A confounder is a variable that is a common cause of both treatment and outcome. For example, a patient with a high Body Mass Index (BMI) is more likely to be prescribed statins [3], but are also more likely to suffer a cardiovascular event. These treatment decisions can be affected by variables that are not routinely collected (such as childhood socioeconomic status or the severity of a comorbidity [4]. Therefore, if these variables are omitted form (or unavailable for) the analysis of treatment effects in observational studies, then they can bias inferences [5]. As well as having a direct effect on the eventofinterest, confounders (along with other covariates) can also have further reaching effects on a patient’s health by changing the chances of having a competing event. Patients who are more likely to have a competing event are less likely to have an eventofinterest, which can affect inferences from studies ignoring the competing event. In the above BMI example, a high BMI can also increase a patient’s likelihood of developing (and thus dying from) cancer [6].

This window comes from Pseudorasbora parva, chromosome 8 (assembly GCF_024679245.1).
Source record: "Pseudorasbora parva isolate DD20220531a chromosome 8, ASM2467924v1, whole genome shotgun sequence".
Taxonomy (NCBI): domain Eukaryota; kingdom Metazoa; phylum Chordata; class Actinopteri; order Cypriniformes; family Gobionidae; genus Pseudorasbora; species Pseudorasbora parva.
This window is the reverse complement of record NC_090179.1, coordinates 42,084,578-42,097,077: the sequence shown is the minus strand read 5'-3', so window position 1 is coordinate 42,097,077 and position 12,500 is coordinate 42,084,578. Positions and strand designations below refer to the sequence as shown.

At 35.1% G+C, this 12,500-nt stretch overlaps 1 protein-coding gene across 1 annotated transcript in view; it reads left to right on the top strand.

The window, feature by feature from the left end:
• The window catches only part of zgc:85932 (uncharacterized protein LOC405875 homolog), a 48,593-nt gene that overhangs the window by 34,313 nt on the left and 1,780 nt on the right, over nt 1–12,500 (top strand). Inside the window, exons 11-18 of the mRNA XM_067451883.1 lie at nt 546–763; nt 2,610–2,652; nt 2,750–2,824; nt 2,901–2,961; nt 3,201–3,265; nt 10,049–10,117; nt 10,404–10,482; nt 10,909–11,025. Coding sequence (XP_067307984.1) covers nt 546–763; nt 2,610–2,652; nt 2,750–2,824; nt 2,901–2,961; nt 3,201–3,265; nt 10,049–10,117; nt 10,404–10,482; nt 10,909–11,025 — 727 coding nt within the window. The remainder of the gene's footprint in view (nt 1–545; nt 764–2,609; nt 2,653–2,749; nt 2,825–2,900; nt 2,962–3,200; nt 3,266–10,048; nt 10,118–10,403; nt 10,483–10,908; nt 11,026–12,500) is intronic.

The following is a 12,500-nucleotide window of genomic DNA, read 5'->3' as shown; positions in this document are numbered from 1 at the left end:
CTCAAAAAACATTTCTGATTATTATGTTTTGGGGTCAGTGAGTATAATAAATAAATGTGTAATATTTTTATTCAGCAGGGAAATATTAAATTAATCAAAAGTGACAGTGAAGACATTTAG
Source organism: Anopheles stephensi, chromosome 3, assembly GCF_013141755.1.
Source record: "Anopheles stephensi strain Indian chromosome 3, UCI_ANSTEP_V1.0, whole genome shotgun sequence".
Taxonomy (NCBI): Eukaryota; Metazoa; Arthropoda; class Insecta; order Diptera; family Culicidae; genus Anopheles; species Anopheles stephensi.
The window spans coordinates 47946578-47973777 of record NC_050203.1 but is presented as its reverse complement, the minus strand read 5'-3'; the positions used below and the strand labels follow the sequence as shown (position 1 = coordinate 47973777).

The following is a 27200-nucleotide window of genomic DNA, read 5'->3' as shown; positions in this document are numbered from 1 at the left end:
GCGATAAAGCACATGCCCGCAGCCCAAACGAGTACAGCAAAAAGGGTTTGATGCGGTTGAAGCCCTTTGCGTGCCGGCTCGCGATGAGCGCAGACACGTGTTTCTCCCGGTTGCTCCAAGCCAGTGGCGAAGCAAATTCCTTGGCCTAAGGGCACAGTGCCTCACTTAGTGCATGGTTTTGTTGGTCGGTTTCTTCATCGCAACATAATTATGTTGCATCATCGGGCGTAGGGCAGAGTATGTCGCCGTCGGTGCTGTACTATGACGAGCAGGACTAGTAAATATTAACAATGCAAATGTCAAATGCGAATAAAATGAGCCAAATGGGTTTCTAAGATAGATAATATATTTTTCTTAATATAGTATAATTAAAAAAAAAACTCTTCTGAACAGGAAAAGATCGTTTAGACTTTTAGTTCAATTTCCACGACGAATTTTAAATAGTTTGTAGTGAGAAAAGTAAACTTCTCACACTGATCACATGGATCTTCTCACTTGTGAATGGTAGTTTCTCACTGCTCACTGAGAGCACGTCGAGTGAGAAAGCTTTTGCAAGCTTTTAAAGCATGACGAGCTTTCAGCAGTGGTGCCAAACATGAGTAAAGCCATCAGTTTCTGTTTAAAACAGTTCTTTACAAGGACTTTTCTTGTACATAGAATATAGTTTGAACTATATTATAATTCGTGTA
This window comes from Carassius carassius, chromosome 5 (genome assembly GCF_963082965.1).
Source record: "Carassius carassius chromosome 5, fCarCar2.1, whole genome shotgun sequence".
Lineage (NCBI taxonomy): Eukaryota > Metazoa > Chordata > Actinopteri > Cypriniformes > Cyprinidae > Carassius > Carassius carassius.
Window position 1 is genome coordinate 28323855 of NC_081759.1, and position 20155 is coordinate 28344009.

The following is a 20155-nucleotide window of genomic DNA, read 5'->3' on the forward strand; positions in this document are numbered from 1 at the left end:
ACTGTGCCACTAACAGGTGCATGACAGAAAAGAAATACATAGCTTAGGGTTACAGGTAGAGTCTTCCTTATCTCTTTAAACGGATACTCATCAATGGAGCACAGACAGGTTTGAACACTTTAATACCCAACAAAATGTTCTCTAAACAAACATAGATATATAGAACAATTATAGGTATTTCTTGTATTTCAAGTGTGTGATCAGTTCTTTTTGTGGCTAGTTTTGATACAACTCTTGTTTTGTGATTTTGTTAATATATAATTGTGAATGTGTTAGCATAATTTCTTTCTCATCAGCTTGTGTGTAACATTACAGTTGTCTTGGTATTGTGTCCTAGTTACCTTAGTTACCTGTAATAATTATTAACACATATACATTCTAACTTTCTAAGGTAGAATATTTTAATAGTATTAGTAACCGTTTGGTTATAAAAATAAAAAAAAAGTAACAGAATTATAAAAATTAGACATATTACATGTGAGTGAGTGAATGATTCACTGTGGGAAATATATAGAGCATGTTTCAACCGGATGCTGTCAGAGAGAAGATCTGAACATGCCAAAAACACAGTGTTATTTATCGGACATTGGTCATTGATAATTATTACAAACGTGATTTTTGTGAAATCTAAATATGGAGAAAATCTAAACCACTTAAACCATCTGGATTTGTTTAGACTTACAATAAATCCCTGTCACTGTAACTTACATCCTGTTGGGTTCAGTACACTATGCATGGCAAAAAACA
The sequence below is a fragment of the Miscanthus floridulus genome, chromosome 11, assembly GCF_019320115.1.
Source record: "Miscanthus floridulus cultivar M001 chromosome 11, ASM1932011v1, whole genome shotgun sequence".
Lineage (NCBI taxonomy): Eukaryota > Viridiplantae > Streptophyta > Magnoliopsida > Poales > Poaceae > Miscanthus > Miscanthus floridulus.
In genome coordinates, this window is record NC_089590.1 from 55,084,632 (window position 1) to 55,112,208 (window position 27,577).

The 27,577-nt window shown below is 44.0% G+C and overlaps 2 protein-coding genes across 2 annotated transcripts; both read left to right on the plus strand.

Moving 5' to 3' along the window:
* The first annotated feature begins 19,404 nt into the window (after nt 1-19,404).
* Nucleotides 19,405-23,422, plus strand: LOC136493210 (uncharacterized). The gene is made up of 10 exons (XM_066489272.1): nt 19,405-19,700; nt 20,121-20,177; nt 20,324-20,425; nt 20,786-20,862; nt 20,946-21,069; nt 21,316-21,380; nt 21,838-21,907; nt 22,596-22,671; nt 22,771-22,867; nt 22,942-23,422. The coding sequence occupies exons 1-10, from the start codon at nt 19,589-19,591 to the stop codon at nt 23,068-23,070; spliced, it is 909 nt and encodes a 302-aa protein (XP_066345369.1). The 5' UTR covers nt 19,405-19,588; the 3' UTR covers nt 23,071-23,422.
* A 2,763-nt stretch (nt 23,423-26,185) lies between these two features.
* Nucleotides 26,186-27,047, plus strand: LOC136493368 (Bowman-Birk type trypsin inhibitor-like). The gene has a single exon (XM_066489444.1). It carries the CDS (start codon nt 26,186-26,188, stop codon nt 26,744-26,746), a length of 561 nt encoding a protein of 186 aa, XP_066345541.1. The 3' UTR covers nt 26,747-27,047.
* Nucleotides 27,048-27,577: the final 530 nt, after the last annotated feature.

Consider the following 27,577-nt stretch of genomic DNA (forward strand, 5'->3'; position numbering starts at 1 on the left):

The issue of confounding in observational studies has been researched previously [7,8,9], where it has been consistently shown that unmeasured confounding is likely to occur within these natural datasets and that there is poor reporting of this, even after the introduction of the The Strengthening the Reporting of Observational Studies in Epidemiology (STROBE) Guidelines [10, 11]. Hence, it is widely recognised that sensitivity analyses are vital within the observational setting [12]. However these previous studies do not extend this work into a competing risk setting, meaning research in this space is lacking [13], particularly where the presence of a competing event can affect the rate of occurrence of the eventofinterest. These issues will commonly occur in elderly and comorbid patients where treatment decisions are more complex. As the elderly population grows, the clinical community needs to understand the optimal way to treat patients with complex conditions; here, causal relationships between treatment and outcome need to account for competing events appropriately.